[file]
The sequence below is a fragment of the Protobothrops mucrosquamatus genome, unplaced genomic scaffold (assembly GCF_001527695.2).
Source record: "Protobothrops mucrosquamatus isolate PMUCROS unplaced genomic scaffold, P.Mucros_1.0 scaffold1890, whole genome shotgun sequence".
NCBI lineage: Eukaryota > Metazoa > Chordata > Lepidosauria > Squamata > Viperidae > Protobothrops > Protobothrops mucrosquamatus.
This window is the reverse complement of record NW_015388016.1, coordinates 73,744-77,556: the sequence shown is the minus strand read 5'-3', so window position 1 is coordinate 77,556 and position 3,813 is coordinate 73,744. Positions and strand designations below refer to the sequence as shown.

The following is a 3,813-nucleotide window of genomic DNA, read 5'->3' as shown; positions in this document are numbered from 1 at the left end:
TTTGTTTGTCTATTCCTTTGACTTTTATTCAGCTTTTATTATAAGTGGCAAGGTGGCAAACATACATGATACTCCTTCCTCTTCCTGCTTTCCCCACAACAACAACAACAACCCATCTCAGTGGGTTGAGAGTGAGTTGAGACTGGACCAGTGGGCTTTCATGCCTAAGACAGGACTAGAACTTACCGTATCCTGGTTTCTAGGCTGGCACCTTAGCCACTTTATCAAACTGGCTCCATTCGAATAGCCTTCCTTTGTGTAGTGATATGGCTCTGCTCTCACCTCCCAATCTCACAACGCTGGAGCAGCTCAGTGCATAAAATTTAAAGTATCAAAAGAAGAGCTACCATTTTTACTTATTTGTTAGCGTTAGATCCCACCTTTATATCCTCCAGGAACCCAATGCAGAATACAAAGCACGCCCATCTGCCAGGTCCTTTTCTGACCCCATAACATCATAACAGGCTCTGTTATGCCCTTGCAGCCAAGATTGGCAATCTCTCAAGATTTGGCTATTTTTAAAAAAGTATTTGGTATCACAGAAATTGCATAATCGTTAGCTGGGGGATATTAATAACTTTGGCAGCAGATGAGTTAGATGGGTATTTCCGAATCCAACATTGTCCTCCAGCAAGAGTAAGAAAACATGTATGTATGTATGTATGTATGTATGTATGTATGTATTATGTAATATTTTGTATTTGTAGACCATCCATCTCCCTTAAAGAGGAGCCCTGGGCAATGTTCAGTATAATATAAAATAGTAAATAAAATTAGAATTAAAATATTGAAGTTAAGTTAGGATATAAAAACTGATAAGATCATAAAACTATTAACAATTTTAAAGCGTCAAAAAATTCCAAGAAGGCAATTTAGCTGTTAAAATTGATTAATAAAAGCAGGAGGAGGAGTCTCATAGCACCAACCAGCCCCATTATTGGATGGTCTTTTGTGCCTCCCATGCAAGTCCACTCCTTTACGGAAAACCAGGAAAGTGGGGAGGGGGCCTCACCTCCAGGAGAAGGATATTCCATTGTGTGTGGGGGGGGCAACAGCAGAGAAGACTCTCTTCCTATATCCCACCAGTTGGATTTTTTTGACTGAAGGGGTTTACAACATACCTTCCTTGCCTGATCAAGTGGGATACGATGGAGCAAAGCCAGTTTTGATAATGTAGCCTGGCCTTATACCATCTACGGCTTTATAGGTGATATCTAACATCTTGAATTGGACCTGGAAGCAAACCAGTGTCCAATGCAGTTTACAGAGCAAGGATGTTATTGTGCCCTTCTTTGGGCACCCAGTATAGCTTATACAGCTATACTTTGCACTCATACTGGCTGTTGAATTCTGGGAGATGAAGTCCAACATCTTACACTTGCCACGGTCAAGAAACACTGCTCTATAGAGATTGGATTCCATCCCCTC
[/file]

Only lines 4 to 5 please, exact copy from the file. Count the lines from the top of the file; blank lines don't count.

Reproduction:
This window is the reverse complement of record NW_015388016.1, coordinates 73,744-77,556: the sequence shown is the minus strand read 5'-3', so window position 1 is coordinate 77,556 and position 3,813 is coordinate 73,744. Positions and strand designations below refer to the sequence as shown.

The following is a 3,813-nucleotide window of genomic DNA, read 5'->3' as shown; positions in this document are numbered from 1 at the left end: